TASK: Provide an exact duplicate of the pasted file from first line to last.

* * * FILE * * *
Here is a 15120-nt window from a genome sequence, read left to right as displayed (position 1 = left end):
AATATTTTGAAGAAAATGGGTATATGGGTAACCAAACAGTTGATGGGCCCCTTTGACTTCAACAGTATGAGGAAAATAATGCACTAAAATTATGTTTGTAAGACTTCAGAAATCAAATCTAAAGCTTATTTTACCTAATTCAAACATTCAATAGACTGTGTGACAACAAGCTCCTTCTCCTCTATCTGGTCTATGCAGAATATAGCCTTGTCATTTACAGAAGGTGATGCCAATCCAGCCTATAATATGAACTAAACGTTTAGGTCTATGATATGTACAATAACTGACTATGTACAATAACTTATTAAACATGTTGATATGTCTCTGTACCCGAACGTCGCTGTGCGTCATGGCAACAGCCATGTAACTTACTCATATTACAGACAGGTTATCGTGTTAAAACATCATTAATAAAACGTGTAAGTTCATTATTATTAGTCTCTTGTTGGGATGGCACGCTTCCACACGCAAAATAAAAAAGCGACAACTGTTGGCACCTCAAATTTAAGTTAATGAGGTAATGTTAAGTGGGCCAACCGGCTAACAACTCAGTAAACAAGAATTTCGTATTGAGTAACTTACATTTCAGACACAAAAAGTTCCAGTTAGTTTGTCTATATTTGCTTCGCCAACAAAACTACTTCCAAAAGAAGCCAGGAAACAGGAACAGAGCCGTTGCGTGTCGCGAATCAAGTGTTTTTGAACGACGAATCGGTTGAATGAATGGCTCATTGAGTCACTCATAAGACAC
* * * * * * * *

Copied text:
Here is a 15120-nt window from a genome sequence, read left to right as displayed (position 1 = left end):
AATATTTTGAAGAAAATGGGTATATGGGTAACCAAACAGTTGATGGGCCCCTTTGACTTCAACAGTATGAGGAAAATAATGCACTAAAATTATGTTTGTAAGACTTCAGAAATCAAATCTAAAGCTTATTTTACCTAATTCAAACATTCAATAGACTGTGTGACAACAAGCTCCTTCTCCTCTATCTGGTCTATGCAGAATATAGCCTTGTCATTTACAGAAGGTGATGCCAATCCAGCCTATAATATGAACTAAACGTTTAGGTCTATGATATGTACAATAACTGACTATGTACAATAACTTATTAAACATGTTGATATGTCTCTGTACCCGAACGTCGCTGTGCGTCATGGCAACAGCCATGTAACTTACTCATATTACAGACAGGTTATCGTGTTAAAACATCATTAATAAAACGTGTAAGTTCATTATTATTAGTCTCTTGTTGGGATGGCACGCTTCCACACGCAAAATAAAAAAGCGACAACTGTTGGCACCTCAAATTTAAGTTAATGAGGTAATGTTAAGTGGGCCAACCGGCTAACAACTCAGTAAACAAGAATTTCGTATTGAGTAACTTACATTTCAGACACAAAAAGTTCCAGTTAGTTTGTCTATATTTGCTTCGCCAACAAAACTACTTCCAAAAGAAGCCAGGAAACAGGAACAGAGCCGTTGCGTGTCGCGAATCAAGTGTTTTTGAACGACGAATCGGTTGAATGAATGGCTCATTGAGTCACTCATAAGACAC